What creativity can do for your well-being

“The object isn’t to make art, it’s to be in that wonderful state which makes art inevitable.” — Robert Henri

Creativity has long been viewed as a rare and unique talent, gifted only to certain artists, musicians, writers and other creative types. While there are few creative geniuses (like geniuses of any other kind), the experience of creativity is more common than most people think and has the potential — like healthy eating and exercise — to greatly contribute to our overall health and well-being.

Creativity is not limited to artistic pursuits. On a daily basis we are all presented with problems to be solved, and while we tend to approach solutions in our own habitual ways, we can bring a creative perspective to almost any activity. Combining new ideas, unique perspectives and novel elements to common situations is the essence of a creative approach. You can see this if you turn on any cooking show, particularly those shows where combining unusual ingredients eloquently is the key to winning.

So how does this relate to health and well-being? Research has shown that people who have creativity as part of a personality characteristic known as “openness to experience” live longer, deal with stress more adaptively and generally feel better about their health and themselves. There are numerous reasons for this. Becoming immersed in creative activities — challenging ourselves to think differently, and more flexibly — is a way of exercising our brain. Creative thinking actually contributes to maintaining the neural networks in our brain and keeps it running long and more efficiently.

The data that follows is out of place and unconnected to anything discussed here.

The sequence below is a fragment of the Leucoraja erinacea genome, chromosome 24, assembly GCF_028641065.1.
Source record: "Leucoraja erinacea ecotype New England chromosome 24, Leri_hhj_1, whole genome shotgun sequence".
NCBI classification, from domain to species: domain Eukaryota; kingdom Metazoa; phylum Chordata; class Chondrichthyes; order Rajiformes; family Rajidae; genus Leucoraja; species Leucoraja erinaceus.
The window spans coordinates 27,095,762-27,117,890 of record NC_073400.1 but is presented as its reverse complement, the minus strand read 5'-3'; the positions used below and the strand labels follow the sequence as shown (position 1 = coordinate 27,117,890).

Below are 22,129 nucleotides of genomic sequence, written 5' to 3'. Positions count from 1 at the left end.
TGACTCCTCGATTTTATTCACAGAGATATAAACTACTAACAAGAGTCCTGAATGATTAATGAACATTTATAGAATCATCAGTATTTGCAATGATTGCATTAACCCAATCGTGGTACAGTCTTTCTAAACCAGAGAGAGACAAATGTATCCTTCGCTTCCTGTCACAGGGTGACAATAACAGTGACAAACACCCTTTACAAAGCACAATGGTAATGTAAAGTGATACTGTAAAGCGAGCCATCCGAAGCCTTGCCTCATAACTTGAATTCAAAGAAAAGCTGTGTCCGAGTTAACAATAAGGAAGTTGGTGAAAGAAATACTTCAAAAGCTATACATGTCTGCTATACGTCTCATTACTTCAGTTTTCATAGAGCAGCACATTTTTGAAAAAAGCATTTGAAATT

While some activities offer distraction from daily stressors, creative work often assists in managing stress, discharging tension and even reducing anxiety. People who can think creatively tend to see stressors as challenges that are more likely to be solved.

Creative activities have a profound psychological effect as well, providing a sense of play, exploration and purpose to activities as varied as painting, cooking, playing sports or arranging flowers in a garden. If you have ever become “lost” in a project, you are familiar with what is called the experience of “flow” — that intense focus and immersion in creative activities. This experience of allowing ourselves to closely commune with our thoughts, and being mindful of our internal world promotes feelings of well-being and pleasure.

So while we all may not be creative geniuses, consider how you might include not only artistic or creative pursuits into your day, but also how you might enrich your daily activities with creative thinking.